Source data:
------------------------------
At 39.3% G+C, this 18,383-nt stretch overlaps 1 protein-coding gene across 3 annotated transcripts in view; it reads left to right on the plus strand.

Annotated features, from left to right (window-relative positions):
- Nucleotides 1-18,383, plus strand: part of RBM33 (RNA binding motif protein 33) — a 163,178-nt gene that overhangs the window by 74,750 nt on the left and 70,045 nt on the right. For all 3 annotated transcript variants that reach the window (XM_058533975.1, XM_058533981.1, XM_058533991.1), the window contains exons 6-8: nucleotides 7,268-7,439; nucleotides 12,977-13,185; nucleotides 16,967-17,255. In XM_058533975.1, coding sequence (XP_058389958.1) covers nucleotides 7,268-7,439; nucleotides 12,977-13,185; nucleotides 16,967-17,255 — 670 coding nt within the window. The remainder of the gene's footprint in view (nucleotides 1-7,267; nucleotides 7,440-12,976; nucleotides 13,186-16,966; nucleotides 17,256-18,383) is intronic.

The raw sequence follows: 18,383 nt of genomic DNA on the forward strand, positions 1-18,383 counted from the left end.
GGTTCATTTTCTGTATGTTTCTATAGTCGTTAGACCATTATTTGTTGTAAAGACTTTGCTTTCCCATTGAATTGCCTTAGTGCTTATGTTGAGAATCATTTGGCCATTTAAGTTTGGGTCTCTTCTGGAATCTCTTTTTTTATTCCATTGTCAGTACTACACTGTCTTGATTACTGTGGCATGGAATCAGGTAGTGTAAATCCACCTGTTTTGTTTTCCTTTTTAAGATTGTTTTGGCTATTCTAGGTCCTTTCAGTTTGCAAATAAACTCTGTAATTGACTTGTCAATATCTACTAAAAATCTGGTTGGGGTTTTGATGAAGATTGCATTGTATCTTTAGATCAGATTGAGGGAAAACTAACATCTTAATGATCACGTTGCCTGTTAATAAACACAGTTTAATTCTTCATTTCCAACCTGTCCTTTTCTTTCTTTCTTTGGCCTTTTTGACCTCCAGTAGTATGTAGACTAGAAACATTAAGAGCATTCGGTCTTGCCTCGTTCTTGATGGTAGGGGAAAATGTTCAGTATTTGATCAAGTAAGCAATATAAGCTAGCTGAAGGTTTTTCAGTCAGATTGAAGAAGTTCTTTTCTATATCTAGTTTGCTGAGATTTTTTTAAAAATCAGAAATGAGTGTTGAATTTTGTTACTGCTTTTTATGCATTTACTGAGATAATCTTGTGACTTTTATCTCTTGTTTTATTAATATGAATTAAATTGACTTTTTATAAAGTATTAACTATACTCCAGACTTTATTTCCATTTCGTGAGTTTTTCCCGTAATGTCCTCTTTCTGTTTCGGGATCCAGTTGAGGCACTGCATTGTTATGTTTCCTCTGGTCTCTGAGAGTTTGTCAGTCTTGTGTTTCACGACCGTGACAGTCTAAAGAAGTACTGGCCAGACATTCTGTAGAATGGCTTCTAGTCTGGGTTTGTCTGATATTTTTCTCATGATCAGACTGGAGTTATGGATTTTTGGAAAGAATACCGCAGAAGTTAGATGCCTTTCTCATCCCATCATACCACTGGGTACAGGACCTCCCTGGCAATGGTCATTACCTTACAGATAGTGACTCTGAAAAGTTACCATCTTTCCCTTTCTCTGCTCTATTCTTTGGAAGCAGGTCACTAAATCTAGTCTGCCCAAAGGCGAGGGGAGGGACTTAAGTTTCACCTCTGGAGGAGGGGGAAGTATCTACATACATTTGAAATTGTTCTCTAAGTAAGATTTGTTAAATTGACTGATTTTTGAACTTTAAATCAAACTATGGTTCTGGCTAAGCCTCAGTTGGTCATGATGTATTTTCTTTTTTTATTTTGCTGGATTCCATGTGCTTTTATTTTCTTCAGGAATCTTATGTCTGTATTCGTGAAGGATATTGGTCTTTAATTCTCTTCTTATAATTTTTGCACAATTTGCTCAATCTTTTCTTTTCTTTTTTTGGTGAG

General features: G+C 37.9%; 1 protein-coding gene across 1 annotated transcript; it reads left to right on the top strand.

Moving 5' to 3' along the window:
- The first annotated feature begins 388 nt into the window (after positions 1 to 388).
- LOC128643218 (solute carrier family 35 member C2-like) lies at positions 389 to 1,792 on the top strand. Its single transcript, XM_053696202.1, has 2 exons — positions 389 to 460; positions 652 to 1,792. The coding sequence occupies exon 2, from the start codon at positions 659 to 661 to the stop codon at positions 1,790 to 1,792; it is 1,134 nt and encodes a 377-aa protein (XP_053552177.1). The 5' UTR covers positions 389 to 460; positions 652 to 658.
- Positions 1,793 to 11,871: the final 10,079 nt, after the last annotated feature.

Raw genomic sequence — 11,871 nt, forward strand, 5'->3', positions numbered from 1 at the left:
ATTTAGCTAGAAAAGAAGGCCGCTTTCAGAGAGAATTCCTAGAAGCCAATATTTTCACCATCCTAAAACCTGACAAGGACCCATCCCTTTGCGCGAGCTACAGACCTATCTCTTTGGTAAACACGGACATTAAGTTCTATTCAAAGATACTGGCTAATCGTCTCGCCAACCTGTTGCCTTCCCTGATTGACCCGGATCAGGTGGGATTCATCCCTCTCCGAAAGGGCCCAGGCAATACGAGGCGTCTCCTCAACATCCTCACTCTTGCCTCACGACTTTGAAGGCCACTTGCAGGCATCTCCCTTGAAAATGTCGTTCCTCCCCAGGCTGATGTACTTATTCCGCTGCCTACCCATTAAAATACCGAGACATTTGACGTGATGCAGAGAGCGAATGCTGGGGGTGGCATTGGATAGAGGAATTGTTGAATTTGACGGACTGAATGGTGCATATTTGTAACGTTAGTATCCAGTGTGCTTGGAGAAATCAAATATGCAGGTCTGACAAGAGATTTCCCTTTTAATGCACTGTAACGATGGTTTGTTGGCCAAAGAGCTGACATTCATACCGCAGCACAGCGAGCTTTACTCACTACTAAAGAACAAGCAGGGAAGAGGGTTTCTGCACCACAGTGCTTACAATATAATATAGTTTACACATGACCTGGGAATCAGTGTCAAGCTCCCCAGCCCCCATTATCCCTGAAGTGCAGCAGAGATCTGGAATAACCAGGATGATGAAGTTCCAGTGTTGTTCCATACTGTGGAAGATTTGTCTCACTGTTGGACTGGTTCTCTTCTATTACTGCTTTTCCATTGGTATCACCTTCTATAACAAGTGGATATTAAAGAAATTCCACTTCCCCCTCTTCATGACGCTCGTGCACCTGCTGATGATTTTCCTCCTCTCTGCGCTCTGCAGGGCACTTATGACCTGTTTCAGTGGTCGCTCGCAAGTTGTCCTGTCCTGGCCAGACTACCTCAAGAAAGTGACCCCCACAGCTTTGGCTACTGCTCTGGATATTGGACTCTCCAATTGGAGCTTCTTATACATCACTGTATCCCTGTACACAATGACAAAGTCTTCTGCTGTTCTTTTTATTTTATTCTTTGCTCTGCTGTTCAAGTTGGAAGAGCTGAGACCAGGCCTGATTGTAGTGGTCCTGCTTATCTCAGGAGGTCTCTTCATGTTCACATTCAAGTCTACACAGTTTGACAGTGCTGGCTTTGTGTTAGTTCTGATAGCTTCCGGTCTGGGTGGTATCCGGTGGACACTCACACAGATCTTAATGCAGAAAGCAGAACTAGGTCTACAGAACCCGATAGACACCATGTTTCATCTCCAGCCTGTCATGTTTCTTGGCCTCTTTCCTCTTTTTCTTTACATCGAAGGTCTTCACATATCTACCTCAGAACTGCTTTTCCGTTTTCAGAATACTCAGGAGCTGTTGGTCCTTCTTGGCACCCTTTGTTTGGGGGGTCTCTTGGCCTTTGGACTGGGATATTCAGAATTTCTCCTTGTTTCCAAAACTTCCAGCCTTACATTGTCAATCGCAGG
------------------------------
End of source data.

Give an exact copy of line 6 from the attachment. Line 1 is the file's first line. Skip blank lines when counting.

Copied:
General features: G+C 37.9%; 1 protein-coding gene across 1 annotated transcript; it reads left to right on the top strand.